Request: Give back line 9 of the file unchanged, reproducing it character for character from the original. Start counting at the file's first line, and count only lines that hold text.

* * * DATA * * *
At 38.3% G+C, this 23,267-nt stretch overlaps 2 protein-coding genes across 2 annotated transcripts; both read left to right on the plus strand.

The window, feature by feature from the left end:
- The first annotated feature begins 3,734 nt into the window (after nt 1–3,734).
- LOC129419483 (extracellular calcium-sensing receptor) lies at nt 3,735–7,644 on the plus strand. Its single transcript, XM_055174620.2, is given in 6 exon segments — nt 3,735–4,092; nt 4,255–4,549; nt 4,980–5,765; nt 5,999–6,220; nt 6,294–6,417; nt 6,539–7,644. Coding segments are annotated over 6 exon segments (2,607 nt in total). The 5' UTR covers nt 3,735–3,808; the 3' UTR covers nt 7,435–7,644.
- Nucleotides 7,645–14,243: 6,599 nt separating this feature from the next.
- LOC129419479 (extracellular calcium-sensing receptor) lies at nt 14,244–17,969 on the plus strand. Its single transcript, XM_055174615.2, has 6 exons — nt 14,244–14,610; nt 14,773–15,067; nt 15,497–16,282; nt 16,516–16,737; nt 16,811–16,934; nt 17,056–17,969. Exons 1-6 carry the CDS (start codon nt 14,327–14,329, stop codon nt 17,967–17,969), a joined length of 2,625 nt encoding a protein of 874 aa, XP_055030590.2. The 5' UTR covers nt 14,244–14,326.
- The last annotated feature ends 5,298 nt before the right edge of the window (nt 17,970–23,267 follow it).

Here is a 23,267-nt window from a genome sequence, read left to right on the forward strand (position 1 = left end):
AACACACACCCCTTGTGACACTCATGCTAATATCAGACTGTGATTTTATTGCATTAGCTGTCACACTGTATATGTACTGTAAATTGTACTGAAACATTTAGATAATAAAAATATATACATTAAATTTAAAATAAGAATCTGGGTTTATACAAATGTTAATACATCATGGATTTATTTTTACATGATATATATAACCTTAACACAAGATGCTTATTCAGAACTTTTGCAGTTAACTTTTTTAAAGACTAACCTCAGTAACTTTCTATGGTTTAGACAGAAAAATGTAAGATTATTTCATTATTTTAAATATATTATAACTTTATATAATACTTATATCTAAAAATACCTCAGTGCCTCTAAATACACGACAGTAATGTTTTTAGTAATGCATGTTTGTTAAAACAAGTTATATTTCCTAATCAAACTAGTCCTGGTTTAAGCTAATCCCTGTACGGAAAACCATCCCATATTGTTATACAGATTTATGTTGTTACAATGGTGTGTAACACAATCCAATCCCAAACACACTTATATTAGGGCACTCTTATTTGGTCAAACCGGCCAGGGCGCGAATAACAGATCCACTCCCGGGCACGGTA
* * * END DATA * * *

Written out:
AACACACACCCCTTGTGACACTCATGCTAATATCAGACTGTGATTTTATTGCATTAGCTGTCACACTGTATATGTACTGTAAATTGTACTGAAACATTTAGATAATAAAAATATATACATTAAATTTAAAATAAGAATCTGGGTTTATACAAATGTTAATACATCATGGATTTATTTTTACATGATATATATAACCTTAACACAAGATGCTTATTCAGAACTTTTGCAGTTAACTTTTTTAAAGACTAACCTCAGTAACTTTCTATGGTTTAGACAGAAAAATGTAAGATTATTTCATTATTTTAAATATATTATAACTTTATATAATACTTATATCTAAAAATACCTCAGTGCCTCTAAATACACGACAGTAATGTTTTTAGTAATGCATGTTTGTTAAAACAAGTTATATTTCCTAATCAAACTAGTCCTGGTTTAAGCTAATCCCTGTACGGAAAACCATCCCATATTGTTATACAGATTTATGTTGTTACAATGGTGTGTAACACAATCCAATCCCAAACACACTTATATTAGGGCACTCTTATTTGGTCAAACCGGCCAGGGCGCGAATAACAGATCCACTCCCGGGCACGGTA